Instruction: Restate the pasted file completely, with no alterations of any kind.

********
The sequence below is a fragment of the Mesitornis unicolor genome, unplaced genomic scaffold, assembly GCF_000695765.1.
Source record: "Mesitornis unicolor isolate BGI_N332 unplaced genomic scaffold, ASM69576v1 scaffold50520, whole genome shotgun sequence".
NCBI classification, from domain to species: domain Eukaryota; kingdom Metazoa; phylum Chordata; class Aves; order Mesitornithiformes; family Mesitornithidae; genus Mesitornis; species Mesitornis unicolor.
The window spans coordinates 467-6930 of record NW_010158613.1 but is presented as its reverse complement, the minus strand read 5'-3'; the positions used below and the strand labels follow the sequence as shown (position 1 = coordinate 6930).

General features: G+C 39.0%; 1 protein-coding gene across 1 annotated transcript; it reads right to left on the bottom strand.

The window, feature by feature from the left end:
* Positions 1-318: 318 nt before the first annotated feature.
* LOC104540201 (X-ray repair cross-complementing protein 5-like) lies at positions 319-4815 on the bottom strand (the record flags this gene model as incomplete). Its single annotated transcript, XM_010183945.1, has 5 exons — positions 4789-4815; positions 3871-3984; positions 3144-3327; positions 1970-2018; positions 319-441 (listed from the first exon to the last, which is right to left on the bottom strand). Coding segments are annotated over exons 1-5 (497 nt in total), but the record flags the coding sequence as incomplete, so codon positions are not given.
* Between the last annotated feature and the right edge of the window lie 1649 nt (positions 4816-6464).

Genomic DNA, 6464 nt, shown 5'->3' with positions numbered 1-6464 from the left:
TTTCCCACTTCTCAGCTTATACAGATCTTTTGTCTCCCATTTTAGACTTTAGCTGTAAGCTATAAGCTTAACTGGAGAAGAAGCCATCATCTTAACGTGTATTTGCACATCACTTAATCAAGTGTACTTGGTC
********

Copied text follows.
The sequence below is a fragment of the Mesitornis unicolor genome, unplaced genomic scaffold, assembly GCF_000695765.1.
Source record: "Mesitornis unicolor isolate BGI_N332 unplaced genomic scaffold, ASM69576v1 scaffold50520, whole genome shotgun sequence".
NCBI classification, from domain to species: domain Eukaryota; kingdom Metazoa; phylum Chordata; class Aves; order Mesitornithiformes; family Mesitornithidae; genus Mesitornis; species Mesitornis unicolor.
The window spans coordinates 467-6930 of record NW_010158613.1 but is presented as its reverse complement, the minus strand read 5'-3'; the positions used below and the strand labels follow the sequence as shown (position 1 = coordinate 6930).

General features: G+C 39.0%; 1 protein-coding gene across 1 annotated transcript; it reads right to left on the bottom strand.

The window, feature by feature from the left end:
* Positions 1-318: 318 nt before the first annotated feature.
* LOC104540201 (X-ray repair cross-complementing protein 5-like) lies at positions 319-4815 on the bottom strand (the record flags this gene model as incomplete). Its single annotated transcript, XM_010183945.1, has 5 exons — positions 4789-4815; positions 3871-3984; positions 3144-3327; positions 1970-2018; positions 319-441 (listed from the first exon to the last, which is right to left on the bottom strand). Coding segments are annotated over exons 1-5 (497 nt in total), but the record flags the coding sequence as incomplete, so codon positions are not given.
* Between the last annotated feature and the right edge of the window lie 1649 nt (positions 4816-6464).

Genomic DNA, 6464 nt, shown 5'->3' with positions numbered 1-6464 from the left:
TTTCCCACTTCTCAGCTTATACAGATCTTTTGTCTCCCATTTTAGACTTTAGCTGTAAGCTATAAGCTTAACTGGAGAAGAAGCCATCATCTTAACGTGTATTTGCACATCACTTAATCAAGTGTACTTGGTC